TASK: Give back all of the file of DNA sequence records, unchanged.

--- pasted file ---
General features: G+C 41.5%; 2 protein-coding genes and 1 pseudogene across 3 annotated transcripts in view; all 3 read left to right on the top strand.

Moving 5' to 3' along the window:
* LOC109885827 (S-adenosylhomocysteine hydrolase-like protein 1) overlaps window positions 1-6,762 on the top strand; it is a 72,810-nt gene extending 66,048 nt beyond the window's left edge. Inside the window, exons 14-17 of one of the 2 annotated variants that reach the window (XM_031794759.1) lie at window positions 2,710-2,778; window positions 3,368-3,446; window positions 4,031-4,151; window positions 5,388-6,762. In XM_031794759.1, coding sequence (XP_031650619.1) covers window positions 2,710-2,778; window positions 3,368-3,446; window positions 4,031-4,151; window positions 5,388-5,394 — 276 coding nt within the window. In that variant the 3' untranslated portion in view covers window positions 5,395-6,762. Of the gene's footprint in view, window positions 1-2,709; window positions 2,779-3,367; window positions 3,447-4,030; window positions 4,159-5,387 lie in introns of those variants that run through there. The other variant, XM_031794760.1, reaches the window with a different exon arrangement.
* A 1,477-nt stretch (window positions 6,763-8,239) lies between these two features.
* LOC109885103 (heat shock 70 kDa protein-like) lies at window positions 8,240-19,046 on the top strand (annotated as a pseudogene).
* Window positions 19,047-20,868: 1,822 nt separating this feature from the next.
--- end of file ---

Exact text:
General features: G+C 41.5%; 2 protein-coding genes and 1 pseudogene across 3 annotated transcripts in view; all 3 read left to right on the top strand.

Moving 5' to 3' along the window:
* LOC109885827 (S-adenosylhomocysteine hydrolase-like protein 1) overlaps window positions 1-6,762 on the top strand; it is a 72,810-nt gene extending 66,048 nt beyond the window's left edge. Inside the window, exons 14-17 of one of the 2 annotated variants that reach the window (XM_031794759.1) lie at window positions 2,710-2,778; window positions 3,368-3,446; window positions 4,031-4,151; window positions 5,388-6,762. In XM_031794759.1, coding sequence (XP_031650619.1) covers window positions 2,710-2,778; window positions 3,368-3,446; window positions 4,031-4,151; window positions 5,388-5,394 — 276 coding nt within the window. In that variant the 3' untranslated portion in view covers window positions 5,395-6,762. Of the gene's footprint in view, window positions 1-2,709; window positions 2,779-3,367; window positions 3,447-4,030; window positions 4,159-5,387 lie in introns of those variants that run through there. The other variant, XM_031794760.1, reaches the window with a different exon arrangement.
* A 1,477-nt stretch (window positions 6,763-8,239) lies between these two features.
* LOC109885103 (heat shock 70 kDa protein-like) lies at window positions 8,240-19,046 on the top strand (annotated as a pseudogene).
* Window positions 19,047-20,868: 1,822 nt separating this feature from the next.